Our understanding of world history is changing, as new discoveries are made on all the continents and old prejudices are being challenged. In this truly global journey Andrew Marr revisits some of the traditional epic stories, from classical Greece and Rome to the rise of Napoleon, but surrounds them with less familiar material, from Peru to the Ukraine, China to the Caribbean. He looks at cultures that have failed and vanished, as well as the origins of today’s superpowers, and finds surprising echoes and parallels across vast distances and epochs.
A History of the World is a book about the great change-makers of history and their times, people such as Cleopatra, Genghis Khan, Galileo and Mao, but it is also a book about us. For ‘the better we understand how rulers lose touch with reality, or why revolutions produce dictators more often than they produce happiness, or why some parts of the world are richer than others, the easier it is to understand our own times.’
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Elizabeth II, one of England's longest-reigning monarchs, is an enigma. In public, she confines herself to optimistic pieties and guarded smiles; in private, she is wry, funny, and an excellent mimic. Now, for the first time, one of Britain's leading journalists and historians gets behind the mask and tells us the fascinating story of the real Elizabeth.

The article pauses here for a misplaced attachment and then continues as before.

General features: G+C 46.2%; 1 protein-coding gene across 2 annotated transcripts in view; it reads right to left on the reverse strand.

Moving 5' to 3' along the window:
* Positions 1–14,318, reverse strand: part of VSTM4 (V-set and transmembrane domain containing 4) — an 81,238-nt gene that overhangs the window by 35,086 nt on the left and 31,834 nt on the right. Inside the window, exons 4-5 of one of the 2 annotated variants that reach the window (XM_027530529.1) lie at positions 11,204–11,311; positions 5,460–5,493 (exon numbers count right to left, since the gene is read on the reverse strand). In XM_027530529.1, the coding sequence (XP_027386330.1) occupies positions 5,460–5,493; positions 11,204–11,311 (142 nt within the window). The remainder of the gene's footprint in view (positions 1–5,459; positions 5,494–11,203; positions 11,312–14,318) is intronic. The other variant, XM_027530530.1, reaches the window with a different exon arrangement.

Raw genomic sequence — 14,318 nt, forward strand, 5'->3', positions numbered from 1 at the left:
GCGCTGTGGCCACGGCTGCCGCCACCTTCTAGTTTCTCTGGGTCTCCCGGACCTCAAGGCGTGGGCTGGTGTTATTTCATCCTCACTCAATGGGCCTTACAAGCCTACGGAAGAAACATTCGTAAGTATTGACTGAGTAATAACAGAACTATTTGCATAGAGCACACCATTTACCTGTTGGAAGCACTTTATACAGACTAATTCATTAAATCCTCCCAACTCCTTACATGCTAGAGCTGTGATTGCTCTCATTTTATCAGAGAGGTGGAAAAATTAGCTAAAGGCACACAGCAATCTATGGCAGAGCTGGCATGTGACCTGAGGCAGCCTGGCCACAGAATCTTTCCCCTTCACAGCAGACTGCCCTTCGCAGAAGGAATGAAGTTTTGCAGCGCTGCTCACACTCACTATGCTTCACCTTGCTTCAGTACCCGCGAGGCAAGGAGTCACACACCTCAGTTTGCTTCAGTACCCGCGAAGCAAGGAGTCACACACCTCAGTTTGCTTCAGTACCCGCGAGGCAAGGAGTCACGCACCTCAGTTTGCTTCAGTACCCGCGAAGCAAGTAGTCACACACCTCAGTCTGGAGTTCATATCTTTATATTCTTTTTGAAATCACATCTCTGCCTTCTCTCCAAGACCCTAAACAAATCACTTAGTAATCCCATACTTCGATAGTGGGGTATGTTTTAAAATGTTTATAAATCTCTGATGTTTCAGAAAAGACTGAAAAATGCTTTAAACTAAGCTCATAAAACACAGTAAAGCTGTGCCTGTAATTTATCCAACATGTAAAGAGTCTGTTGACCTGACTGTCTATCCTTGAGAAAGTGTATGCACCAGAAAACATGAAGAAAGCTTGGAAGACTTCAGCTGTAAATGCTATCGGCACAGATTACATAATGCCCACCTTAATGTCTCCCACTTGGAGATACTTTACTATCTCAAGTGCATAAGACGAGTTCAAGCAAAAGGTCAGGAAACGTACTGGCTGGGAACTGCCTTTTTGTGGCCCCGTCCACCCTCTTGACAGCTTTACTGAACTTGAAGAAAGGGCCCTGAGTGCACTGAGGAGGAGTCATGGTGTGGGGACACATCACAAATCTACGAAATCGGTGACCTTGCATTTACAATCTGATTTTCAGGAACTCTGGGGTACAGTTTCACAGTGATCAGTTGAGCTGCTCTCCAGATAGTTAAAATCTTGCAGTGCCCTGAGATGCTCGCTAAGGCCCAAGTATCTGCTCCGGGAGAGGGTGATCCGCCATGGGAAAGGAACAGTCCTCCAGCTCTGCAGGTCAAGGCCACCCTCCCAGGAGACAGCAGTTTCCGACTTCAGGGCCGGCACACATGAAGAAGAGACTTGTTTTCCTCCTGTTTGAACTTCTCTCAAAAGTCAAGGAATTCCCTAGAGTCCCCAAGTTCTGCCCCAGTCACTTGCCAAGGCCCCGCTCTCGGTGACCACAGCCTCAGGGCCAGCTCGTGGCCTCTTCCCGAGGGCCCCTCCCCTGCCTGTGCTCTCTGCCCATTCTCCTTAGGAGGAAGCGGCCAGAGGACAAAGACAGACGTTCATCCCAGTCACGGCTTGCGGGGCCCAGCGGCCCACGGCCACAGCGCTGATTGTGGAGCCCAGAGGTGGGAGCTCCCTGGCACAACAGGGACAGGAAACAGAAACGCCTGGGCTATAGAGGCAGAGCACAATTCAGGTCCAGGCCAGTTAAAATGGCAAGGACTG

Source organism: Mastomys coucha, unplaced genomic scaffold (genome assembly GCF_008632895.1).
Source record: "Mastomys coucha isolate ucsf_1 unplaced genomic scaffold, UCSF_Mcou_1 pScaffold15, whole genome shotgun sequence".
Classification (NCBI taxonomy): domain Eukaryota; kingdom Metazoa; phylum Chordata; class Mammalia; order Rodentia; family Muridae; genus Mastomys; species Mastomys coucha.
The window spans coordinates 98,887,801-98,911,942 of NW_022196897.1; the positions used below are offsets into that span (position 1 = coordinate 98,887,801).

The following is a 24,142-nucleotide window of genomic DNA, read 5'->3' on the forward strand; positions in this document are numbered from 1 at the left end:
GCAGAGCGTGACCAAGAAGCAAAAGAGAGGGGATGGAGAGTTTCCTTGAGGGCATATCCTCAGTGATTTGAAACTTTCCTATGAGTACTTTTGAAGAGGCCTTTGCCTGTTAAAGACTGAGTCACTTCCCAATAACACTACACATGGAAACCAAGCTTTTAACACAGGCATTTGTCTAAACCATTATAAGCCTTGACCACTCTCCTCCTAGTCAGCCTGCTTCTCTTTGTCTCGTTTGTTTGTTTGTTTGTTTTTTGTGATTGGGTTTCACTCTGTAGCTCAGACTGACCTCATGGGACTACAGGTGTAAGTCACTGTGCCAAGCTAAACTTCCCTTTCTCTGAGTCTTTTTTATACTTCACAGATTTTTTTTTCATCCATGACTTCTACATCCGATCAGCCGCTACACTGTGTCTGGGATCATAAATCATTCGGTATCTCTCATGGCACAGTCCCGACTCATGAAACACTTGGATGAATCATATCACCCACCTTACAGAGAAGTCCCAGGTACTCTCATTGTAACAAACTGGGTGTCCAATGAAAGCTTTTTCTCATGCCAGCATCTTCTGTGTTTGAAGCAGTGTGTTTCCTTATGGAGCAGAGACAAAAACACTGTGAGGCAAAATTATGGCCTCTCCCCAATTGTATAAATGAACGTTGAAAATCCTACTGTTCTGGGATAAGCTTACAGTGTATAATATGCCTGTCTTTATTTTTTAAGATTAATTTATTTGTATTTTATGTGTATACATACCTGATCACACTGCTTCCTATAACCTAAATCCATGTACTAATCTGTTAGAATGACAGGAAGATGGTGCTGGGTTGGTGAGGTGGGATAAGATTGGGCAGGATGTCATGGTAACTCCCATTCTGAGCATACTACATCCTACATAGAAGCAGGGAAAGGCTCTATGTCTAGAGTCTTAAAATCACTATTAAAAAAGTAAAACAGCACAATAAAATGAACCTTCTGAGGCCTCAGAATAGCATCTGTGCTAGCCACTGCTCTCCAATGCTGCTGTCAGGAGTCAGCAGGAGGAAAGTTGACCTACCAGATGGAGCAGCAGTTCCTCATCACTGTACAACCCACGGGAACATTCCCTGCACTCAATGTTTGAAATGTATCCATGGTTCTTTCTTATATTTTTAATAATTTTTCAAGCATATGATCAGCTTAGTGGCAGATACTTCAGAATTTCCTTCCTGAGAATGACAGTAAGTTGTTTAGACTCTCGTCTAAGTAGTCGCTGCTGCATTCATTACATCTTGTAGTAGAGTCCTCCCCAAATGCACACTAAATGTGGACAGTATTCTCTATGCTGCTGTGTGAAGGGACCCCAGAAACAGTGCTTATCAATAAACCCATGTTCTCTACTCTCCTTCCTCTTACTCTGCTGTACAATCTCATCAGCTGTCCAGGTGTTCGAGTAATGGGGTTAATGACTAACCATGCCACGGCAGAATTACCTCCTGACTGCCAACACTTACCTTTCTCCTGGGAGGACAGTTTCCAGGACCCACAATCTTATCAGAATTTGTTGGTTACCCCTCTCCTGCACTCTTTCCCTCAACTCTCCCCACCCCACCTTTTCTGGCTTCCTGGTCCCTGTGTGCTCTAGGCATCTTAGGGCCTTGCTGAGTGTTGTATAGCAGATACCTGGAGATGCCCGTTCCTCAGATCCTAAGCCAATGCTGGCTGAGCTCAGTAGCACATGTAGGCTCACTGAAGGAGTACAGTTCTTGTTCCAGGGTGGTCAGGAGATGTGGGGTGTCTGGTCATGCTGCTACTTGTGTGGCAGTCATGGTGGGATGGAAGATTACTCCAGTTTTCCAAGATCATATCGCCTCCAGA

Born shortly before the Depression, Elizabeth grew up during World War II and became queen because of the shocking abdication of her uncle and the early death of her father. Only twenty-five when she ascended to the throne, she has been at the apex of the British state for nearly six decades. She has entertained and known numerous world leaders, including every U.S. president since Harry Truman. Brought up to regard family values as sacred, she has seen all but one of her children divorce; her heir, Prince Charles, conduct an adulterous affair before Princess Diana's death; and a steady stream of family secrets poured into the open. Yet she has never failed to carry out her duties, and she has never said a word about any of the troubles she has endured.
Andrew Marr, who enjoys extraordinary access to senior figures at Buckingham Palace, has written a revealing and essential book about a woman who has managed to remain private to the point of mystery throughout her reign.
Throughout, Britain is a country on the edge – first of invasion, then of bankruptcy, then on the vulnerable front line of the Cold War and later in the forefront of the great opening up of capital and migration now reshaping the world. This history follows all the political and economic stories, but deals too with comedy, cars, the war against homosexuals, Sixties anarchists, oil-men and punks, Margaret Thatcher's wonderful good luck, political lies and the true heroes of British theatre.
This edition also includes an extra chapter charting the course from Blair to Brexit.